Exchange of Letters with U.S.
(June 6, 1982)
A day after Ambassador Argov
was shot in London, President Reagan sent a message to Begin
expressing deep shock and calling for
restraint. The message came too late to prevent the Cabinet decision
to invade Lebanon. On June 6, Reagan again requested
for Begin to "avoid military steps that could
lead to a widening of the conflict. " He suggested that
Ambassador Habib proceed to the Middle East again and resume his
mission. In his reply, Begin explained the need for
the military operation
stated that "the army has been instructed to push back the
terrorists to a distance of forty kilometers to the north. "
June 6, 1982
His Excellency Menachem
Prime Minister of the State of Israel
Following the abominable
shooting of Ambassador Argov and the subsequent escalation of
violence, I am sure that you are aware of our efforts with the
interested parties in Europe and the Middle East to urge that no
further actions be taken against Israel that could only worsen the
situation. As we continue our efforts, I hope you will give the most
serious consideration to the message Ambassador Lewis conveyed to you
late Saturday evening and will do what you can to avoid military
steps that could lead to a widening of the conflict and even greater
Secretary Haig and I will be
consulting with Ambassador Habib today. Following those discussions,
if the situation permits, we will ask him to proceed on his mission
to the area as scheduled. I hope you will agree on the need to work
together to bring about those conditions which, over time, will
recreate a stable and secure Lebanon and ultimately lead to security
on Israel's northern border.
I pray our efforts will
succeed to ensure that the situation does not go beyond the violence
of recent hours. As you know, the security of Israel remains of the
utmost concern to me.
With warm regards,
Letter to the President
Jerusalem, June 6, 1982
Dear Mr. President, Dear
I thank you for your letter
of June 4. Your words of sympathy, friendship and understanding
touched me deeply.
I am in permanent contact
with the surgeon - a wonderful man - who operated on Ambassador Argov.
His last call from London came yesterday evening; the good doctor
informed me that he still cannot make a definite prognosis. It seems
already clear, however, that if the Ambassador survives the
assassination attempt he will be left paralyzed. Nothing can be
determined as yet about how his intellectual faculties will function.
Very early this morning, Mr.
President, I received your second letter dated June 6, for which I
thank you. I feel it is my duty, in answering it, to describe to you
the real situation.
For the last seventy-two
hours, twenty-three of our towns, townships and villages in Galilee
have been under the constant shelling of Soviet-supplied heavy
artillery and Katyusha rockets by the "P.L.O." terrorists.
Tens of thousands of men, women and children remain day and night in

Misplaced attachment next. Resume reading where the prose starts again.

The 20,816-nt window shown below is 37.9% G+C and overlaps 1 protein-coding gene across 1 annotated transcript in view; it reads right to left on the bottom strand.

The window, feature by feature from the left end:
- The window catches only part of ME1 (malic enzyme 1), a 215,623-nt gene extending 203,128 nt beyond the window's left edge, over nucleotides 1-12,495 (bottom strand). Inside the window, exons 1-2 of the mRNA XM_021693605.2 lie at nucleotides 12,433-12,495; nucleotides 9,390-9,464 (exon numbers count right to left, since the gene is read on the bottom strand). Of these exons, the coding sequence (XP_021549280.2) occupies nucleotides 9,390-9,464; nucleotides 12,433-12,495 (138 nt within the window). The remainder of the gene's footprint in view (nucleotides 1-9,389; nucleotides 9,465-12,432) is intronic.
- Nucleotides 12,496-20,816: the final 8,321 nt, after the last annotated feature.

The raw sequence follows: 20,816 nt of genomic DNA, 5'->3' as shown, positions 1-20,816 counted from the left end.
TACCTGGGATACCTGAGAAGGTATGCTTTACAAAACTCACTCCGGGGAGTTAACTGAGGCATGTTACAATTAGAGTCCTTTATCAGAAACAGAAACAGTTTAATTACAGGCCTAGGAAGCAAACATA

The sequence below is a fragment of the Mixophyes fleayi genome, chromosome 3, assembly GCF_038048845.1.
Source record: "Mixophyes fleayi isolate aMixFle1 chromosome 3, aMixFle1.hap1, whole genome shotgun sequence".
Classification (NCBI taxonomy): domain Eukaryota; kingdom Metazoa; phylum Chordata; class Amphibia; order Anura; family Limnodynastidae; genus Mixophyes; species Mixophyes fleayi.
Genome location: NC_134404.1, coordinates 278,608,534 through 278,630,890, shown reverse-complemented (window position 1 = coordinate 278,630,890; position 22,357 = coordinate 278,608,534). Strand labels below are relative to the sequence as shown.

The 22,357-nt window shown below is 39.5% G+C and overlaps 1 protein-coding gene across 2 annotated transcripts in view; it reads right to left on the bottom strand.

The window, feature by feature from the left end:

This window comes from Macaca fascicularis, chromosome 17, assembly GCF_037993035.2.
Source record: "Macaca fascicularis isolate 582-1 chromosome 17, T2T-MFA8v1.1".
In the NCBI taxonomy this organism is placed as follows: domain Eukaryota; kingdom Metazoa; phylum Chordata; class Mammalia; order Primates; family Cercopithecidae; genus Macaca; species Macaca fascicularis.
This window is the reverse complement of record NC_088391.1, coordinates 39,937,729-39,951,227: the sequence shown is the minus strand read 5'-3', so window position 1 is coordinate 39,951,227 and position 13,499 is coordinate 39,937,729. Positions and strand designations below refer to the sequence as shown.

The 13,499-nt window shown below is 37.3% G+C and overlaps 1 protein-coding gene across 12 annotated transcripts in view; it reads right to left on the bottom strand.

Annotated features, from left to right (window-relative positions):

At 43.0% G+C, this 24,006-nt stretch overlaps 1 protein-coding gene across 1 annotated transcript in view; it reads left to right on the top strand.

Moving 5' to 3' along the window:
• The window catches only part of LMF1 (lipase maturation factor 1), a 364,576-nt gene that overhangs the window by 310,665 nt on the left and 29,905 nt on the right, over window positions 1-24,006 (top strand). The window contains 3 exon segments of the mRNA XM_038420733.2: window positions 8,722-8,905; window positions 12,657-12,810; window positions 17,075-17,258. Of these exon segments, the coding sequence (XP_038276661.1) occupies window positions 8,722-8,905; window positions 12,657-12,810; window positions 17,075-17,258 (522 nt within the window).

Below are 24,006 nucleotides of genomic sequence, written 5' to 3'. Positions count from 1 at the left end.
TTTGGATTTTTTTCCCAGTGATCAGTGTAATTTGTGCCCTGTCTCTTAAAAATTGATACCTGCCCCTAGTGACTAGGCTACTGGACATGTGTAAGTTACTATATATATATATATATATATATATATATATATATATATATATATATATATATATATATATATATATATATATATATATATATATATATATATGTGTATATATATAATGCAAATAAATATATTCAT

shelters. We have suffered casualties. The terrorists are aiming
their guns exclusively at the civilian population. There are many
military targets in the area; these are completely
"immune". The purpose of the enemy is to kill - to kill
Jews; men, women and children. Is there a nation in the world that
would tolerate such, a situation which, after the cessation of
hostilities agreement, has repeated itself time and again?
The question is clearly
answered in the most recent action of the United Kingdom which is now
waging a full-fledged war eight thousand miles from its shores in the
name of Article 51 of the United Nations Charter. Mr. President, the
bloodthirsty aggressor against us is on our doorstep. Do we not have
"the inherent right to self-defense?" Does not Article 51
of the Charter apply to us? Is the Jewish State an exception to all
the rules applying to all other nations? The answer to these
questions is enshrined in the questions themselves.
Mr. President, the
Government of Israel decided to do its best to put an end to this
intolerable situation. The army has been instructed to push back the
terrorists to a distance of forty kilometers to the north so that all
our civilians in the region of Galilee will be set free of the
permanent threat to their lives.
We do not covet one inch of
Lebanese territory. We wish to sign a peace treaty with a free,
independent Lebanon that will preserve its territorial integrity. But
it is our duty to make sure that our citizens and their families can
live peacefully and carry on their daily lives without the lurking
permanent threat of sudden death.
I do hope, Mr. President,
that you will take into consideration the unique situation in which
we find ourselves as a result of the repeated aggression against us
perpetrated by a Soviet-promoted terrorist organization bent on
shedding the blood of our people in the Land and abroad.
We shall do our sacred duty.
So help us God.
Yours respectfully and